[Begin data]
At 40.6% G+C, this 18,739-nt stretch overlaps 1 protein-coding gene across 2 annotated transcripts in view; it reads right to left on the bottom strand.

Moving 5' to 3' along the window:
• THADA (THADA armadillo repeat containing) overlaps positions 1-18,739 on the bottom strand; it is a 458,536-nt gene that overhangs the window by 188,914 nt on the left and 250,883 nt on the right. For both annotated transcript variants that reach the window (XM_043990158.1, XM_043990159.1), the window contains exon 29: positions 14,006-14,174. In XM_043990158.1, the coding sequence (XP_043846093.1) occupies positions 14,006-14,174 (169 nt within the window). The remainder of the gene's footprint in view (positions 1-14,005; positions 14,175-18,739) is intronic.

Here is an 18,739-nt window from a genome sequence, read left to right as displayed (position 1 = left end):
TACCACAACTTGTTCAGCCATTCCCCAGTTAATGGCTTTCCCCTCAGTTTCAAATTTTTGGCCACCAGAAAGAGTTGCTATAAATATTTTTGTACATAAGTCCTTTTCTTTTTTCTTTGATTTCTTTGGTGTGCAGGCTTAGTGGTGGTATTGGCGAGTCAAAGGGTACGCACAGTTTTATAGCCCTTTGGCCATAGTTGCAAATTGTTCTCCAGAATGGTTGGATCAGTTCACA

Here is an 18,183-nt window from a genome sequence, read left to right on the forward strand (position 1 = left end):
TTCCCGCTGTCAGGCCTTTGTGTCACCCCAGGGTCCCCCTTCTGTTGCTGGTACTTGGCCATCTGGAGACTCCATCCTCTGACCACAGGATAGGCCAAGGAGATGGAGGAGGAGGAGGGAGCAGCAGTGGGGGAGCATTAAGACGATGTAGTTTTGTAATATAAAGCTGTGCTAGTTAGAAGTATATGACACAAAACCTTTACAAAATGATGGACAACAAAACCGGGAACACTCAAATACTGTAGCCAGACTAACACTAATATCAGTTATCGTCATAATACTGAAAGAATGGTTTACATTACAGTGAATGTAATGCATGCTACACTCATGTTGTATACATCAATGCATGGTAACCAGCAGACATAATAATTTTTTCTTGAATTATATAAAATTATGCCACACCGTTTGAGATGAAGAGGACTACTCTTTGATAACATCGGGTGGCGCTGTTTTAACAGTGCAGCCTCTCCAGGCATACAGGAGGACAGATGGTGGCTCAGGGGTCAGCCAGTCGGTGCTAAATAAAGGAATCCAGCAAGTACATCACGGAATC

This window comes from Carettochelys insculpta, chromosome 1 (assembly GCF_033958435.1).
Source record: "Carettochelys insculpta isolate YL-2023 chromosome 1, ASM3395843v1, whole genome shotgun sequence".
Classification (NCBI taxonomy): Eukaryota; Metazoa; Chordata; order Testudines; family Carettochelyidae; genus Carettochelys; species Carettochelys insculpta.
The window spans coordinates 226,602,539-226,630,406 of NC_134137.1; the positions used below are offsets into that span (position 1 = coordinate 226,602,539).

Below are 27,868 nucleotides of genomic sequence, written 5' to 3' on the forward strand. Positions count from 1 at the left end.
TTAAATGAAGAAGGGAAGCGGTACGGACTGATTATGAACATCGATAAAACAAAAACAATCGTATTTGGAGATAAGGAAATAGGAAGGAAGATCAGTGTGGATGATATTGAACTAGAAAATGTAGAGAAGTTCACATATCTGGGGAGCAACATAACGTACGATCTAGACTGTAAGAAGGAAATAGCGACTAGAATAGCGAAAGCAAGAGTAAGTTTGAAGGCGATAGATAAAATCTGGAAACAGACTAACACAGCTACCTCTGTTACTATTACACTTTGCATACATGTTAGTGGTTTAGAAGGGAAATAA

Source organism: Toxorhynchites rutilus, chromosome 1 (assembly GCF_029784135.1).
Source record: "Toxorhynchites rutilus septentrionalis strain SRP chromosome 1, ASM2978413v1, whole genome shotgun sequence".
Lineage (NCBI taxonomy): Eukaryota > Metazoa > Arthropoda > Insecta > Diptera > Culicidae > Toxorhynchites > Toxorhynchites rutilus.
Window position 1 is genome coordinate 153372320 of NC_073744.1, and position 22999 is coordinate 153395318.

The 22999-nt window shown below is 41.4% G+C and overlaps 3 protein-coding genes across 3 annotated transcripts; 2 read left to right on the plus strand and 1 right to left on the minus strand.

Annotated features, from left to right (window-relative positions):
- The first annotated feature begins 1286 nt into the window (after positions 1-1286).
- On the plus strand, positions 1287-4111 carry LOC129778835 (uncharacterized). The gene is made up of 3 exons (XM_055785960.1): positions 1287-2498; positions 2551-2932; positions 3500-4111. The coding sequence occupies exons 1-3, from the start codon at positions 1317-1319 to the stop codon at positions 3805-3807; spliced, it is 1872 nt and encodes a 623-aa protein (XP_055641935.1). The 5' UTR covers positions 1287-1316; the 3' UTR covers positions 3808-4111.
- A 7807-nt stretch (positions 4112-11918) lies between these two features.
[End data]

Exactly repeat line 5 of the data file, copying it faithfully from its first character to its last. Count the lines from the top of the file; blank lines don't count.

TACCACAACTTGTTCAGCCATTCCCCAGTTAATGGCTTTCCCCTCAGTTTCAAATTTTTGGCCACCAGAAAGAGTTGCTATAAATATTTTTGTACATAAGTCCTTTTCTTTTTTCTTTGATTTCTTTGGTGTGCAGGCTTAGTGGTGGTATTGGCGAGTCAAAGGGTACGCACAGTTTTATAGCCCTTTGGCCATAGTTGCAAATTGTTCTCCAGAATGGTTGGATCAGTTCACA